The key problem with the pretension of Holt et al saying news organizations should vet and triage controversial news is, who decides? What editor gets to decide the conventional wisdom when a group of experts claims we are about to enter a new Ice Age, or the only defense against a pandemic is isolation?

April 28, 1975, Newsweek published a provocative article, “The Cooling World,” in which writer and science editor Peter Gwynne described a significant chilling of the world’s climate, with evidence accumulating “so massively that meteorologists are hard-pressed to keep up with it.” He when on to postulate shorter growing seasons and poor crop yields, famine, and shipping lanes blocked by ice, perhaps to begin as soon as the mid-1980s. Meteorologists, he wrote, were “almost unanimous” in the opinion that our planet was getting colder. Over the years that followed, Gwynne’s article became one of the most-cited stories in Newsweek’s history. However, he was wrong…way wrong.

The obvious corollary is today’s politically correct contention that Global Warming will kill the planet. Notwithstanding THOUSANDS of for real scientists who naysay the Al Gore gang, Holt and his ilk would deny you, me, or anyone from hearing contradictory and/or mitigating science which does not comply with the elitists cause du jour.

“The truth is rarely pure and never simple.” said Oscar Wilde in The Importance of Being Earnest.

Empirical facts cannot be disputed: who, what, where, when is going to be reported the same from the left and the right. However, the why and how is where the reader gets sucked into the editorializing muck. One man’s “freedom fighter” is another man’s “terrorist”…one man’s “objective scientist” is another man’s “bought and paid for sycophant”.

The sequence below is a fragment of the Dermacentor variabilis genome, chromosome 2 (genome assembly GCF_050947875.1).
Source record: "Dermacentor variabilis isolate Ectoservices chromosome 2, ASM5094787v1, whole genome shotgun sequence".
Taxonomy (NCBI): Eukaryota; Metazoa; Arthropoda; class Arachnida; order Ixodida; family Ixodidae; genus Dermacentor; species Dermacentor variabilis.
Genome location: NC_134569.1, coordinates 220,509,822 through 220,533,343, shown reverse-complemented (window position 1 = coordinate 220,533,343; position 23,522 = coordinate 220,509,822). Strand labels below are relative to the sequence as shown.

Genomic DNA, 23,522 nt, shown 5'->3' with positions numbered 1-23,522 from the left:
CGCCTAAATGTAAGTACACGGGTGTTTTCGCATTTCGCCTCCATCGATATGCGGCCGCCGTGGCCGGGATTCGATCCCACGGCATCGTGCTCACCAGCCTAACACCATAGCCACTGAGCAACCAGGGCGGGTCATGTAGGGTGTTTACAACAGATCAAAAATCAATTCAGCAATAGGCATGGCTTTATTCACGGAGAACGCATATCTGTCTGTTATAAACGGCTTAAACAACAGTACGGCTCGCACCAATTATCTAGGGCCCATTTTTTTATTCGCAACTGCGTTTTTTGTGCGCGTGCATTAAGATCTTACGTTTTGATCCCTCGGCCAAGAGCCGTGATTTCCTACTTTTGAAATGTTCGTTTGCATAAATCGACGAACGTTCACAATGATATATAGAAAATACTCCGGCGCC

According to a January Axios polls, just 46% of people trust traditional news media, and trust in social media has plummeted to 27%.

Additionally, 56% of the poll respondents said they agreed that "Journalists and reporters are purposely trying to mislead people by saying things they know are false or gross exaggerations."

“The truth." Dumbledore sighed. "It is a beautiful and terrible thing and should therefore be treated with great caution.”

Aldous Huxley clearly noted, “Facts do not cease to exist because they are ignored.”

An editorial Star Chamber (which is kinda/sorta what Holt seems to want) can attempt to sequester politically incorrect facts or nuance from the unwashed masses, but they only serve to validate George Orwell.  “In a time of deceit telling the truth is a revolutionary act.”

We are in that "time of deceit" and the mainstream media should be providing light not creating safe haven shadow lands for evil to fester and grow.